Implementing an ontological approach based on skills makes it possible to better understand the skills that employees have, and consequently to offer them adapted training paths, making it possible to meet both their needs, and those of the company. Whether in the context of upskilling or reskilling, this precise knowledge of the employees’ skills and the company’s needs enables tailor-made recommendations to be made. In other words, whether the employee is looking to improve his or her skills in job A, or to move to job B, this approach optimizes the actions implemented, both from the point of view of the learner’s experience and the company’s performance, because the more appropriate the training, the more it optimizes the ROI of its training strategy.

 

Converting training content into standardized skills also helps to optimize training catalogs by ensuring that the key skills needed by the organization are covered and that any duplication is limited.

 

 

→ Internal mobility

 

The skills-based approach makes it easier to identify potential job mobilities within the organization by highlighting the bridges that exist between its different professions. Indeed, if we consider the jobs as portfolios of skills, it is possible to establish areas of occupational mobility by studying the proximity between the skills required to occupy different functions. The organization can thus build more relevant and objective career paths.

 

In addition, the skills ontology makes it possible to highlight the missing skills needed to move from one job to another, in order to anticipate the most relevant training approaches to be put in place to facilitate the assumption of duties by employees in the context of professional mobility.

 

 

How can you set up this common language? 

 

One of the critical success factors for implementing this skills-based common language is the standardization of data and its translation into skills.

 

These steps can be done manually, however, they are extremely time consuming, quickly obsolete, and can be biased. Therefore, it is recommended to rely on technology to translate the desired elements into skills and to be able to exploit them within an ontology.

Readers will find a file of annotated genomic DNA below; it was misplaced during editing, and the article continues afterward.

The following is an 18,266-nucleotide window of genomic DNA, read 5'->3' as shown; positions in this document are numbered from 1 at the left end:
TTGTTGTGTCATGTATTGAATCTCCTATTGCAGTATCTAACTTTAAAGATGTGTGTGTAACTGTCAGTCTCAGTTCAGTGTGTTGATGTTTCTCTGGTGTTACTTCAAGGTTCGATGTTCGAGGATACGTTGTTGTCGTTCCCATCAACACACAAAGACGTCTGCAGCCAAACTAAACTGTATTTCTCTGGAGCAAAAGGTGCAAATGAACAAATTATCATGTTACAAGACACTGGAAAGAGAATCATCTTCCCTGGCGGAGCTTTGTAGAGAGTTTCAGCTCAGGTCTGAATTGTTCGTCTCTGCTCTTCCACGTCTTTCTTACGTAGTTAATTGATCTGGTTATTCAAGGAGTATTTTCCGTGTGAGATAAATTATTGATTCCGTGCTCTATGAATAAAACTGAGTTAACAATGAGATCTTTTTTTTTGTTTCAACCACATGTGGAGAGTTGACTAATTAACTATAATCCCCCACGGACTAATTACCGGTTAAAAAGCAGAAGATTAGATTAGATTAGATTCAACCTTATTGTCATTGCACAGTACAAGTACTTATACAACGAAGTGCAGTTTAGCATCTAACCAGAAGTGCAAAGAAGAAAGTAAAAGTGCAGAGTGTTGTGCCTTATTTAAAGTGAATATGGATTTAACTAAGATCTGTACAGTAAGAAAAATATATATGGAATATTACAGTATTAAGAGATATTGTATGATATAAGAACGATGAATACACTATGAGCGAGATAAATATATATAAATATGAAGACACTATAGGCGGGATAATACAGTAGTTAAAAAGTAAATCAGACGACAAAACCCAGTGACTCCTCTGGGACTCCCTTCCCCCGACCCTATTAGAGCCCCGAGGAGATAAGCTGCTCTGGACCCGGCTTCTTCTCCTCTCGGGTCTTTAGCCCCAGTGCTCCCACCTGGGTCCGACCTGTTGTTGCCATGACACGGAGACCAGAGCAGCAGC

→ Standardizing the company’s jobs and skills 

 

Standardizing the company’s jobs and skills and structuring them helps gain clarity.

 

Like any normative approach, this process consists of collecting, harmonizing and structuring the organization’s jobs and skills data by associating them with already standardized databases such as those of the ILO (International Labor Organization), the ESCO (European Classification of Skills, Certifications and Occupations) or the WEF (World Economic Forum) for example. This approach makes it possible to group similar data and limit potential duplication in order to facilitate the analyses that the organization wishes to conduct.

 

 

→ Translate training content into standardized skills

 

To define the skills covered by a training catalog, it is possible to use artificial intelligence, and more specifically semantic analysis or NLP (Natural Language Processing) algorithms, to automatically translate training content into standardized skills.

 

As with the jobs and skills, this approach makes it possible to obtain an inventory of the skills covered by the training catalogs at a given moment in order to limit content redundancy and to highlight any gaps that need to be filled in order to meet learners’ needs.

 

These structuring and translation approaches thus make it possible to obtain a set of interconnected elements for HR actions in order to better understand the issues and interdependencies. Thus, using skills as a common language to solve HRM challenges brings another resonance to the strategic thinking of organizations and is one of the keys to success in carrying out their projects.

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Illustration credits: https://www.istockphoto.com/fr/portfolio/MarinaSolva